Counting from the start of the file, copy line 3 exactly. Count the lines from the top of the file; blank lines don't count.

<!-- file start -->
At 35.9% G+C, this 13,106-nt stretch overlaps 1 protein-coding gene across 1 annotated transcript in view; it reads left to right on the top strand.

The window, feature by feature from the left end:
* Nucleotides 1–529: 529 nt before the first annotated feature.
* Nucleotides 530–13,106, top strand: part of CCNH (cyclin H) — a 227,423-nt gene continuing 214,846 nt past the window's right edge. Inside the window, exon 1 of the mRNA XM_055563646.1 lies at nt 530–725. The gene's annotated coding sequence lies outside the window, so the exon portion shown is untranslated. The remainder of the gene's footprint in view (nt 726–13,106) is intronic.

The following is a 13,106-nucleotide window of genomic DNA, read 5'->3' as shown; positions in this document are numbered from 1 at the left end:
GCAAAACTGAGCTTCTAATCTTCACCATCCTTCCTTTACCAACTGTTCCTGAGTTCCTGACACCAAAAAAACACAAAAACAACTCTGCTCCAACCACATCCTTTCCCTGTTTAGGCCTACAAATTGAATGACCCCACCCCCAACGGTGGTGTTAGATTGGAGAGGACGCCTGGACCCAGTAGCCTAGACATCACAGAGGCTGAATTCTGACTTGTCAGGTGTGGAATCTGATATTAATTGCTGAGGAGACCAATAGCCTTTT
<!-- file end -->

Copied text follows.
* Nucleotides 1–529: 529 nt before the first annotated feature.